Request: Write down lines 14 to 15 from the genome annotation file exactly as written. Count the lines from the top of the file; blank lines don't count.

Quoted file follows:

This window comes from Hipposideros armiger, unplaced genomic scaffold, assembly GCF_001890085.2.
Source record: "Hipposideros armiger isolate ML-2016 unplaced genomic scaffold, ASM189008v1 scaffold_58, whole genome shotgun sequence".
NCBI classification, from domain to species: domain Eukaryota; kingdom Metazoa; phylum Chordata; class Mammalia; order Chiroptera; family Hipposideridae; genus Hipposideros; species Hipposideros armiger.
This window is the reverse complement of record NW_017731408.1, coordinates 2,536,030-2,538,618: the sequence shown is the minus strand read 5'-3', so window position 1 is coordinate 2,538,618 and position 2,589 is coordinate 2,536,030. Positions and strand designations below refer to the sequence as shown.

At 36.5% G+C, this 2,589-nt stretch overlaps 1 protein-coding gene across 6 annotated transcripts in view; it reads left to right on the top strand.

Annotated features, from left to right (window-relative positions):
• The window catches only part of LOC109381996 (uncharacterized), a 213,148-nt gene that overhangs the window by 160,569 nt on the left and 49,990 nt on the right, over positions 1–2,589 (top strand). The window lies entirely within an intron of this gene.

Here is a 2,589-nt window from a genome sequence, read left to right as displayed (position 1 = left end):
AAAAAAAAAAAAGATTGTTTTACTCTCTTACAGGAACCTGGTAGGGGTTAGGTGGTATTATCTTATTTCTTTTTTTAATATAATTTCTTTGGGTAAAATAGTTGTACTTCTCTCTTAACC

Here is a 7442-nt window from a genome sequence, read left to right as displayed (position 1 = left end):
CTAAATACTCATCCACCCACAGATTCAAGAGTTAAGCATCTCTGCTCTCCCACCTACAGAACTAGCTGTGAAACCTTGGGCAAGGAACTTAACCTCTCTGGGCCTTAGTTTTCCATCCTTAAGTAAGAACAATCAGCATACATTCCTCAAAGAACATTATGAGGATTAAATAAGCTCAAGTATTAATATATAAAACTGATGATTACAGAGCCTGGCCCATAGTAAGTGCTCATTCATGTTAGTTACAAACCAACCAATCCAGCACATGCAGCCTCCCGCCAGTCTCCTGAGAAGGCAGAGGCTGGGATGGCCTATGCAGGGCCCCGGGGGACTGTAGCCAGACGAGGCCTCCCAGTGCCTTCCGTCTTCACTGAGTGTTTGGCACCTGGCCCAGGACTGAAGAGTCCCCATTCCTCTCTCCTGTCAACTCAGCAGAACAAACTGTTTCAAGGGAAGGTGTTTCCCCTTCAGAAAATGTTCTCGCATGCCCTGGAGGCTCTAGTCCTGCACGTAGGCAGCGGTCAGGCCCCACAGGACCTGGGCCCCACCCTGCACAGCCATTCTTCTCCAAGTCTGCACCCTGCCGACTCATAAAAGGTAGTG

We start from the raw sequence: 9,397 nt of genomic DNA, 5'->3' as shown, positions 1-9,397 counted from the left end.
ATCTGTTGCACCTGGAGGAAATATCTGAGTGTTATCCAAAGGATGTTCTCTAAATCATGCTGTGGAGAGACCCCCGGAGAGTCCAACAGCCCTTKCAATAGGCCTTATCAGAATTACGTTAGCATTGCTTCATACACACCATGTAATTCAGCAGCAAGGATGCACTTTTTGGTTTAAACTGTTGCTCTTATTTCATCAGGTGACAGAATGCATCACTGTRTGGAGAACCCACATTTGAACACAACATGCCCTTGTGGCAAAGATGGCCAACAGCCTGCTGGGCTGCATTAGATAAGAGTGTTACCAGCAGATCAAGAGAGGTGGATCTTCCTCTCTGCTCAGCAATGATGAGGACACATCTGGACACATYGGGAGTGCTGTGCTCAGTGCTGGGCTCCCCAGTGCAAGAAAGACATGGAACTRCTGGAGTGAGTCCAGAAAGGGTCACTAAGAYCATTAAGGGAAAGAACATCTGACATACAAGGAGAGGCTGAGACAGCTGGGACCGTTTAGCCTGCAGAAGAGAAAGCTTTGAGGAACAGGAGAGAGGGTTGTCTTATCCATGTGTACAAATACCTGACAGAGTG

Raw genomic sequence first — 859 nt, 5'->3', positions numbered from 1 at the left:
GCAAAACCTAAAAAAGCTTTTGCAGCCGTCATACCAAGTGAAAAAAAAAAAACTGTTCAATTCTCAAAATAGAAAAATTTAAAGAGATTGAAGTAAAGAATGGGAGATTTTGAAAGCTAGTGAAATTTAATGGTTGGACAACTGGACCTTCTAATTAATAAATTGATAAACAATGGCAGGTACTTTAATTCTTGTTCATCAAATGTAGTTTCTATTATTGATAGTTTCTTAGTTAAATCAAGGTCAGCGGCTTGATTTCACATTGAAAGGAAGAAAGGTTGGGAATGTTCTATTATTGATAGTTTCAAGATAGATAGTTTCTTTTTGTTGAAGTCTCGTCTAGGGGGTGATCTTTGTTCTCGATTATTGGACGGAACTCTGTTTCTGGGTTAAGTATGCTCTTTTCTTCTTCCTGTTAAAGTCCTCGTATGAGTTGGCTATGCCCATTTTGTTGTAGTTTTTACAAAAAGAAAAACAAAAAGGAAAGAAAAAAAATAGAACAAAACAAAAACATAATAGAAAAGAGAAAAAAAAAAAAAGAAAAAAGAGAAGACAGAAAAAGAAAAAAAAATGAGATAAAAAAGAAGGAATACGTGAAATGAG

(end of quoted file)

Raw genomic sequence first — 859 nt, 5'->3', positions numbered from 1 at the left:
GCAAAACCTAAAAAAGCTTTTGCAGCCGTCATACCAAGTGAAAAAAAAAAAACTGTTCAATTCTCAAAATAGAAAAATTTAAAGAGATTGAAGTAAAGAATGGGAGATTTTGAAAGCTAGTGAAATTTAATGGTTGGACAACTGGACCTTCTAATTAATAAATTGATAAACAATGGCAGGTACTTTAATTCTTGTTCATCAAATGTAGTTTCTATTATTGATAGTTTCTTAGTTAAATCAAGGTCAGCGGCTTGATTTCACATTGAAAGGAAGAAAGGTTGGGAATGTTCTATTATTGATAGTTTCAAGATAGATAGTTTCTTTTTGTTGAAGTCTCGTCTAGGGGGTGATCTTTGTTCTCGATTATTGGACGGAACTCTGTTTCTGGGTTAAGTATGCTCTTTTCTTCTTCCTGTTAAAGTCCTCGTATGAGTTGGCTATGCCCATTTTGTTGTAGTTTTTACAAAAAGAAAAACAAAAAGGAAAGAAAAAAAATAGAACAAAACAAAAACATAATAGAAAAGAGAAAAAAAAAAAAAGAAAAAAGAGAAGACAGAAAAAGAAAAAAAAATGAGATAAAAAAGAAGGAATACGTGAAATGAG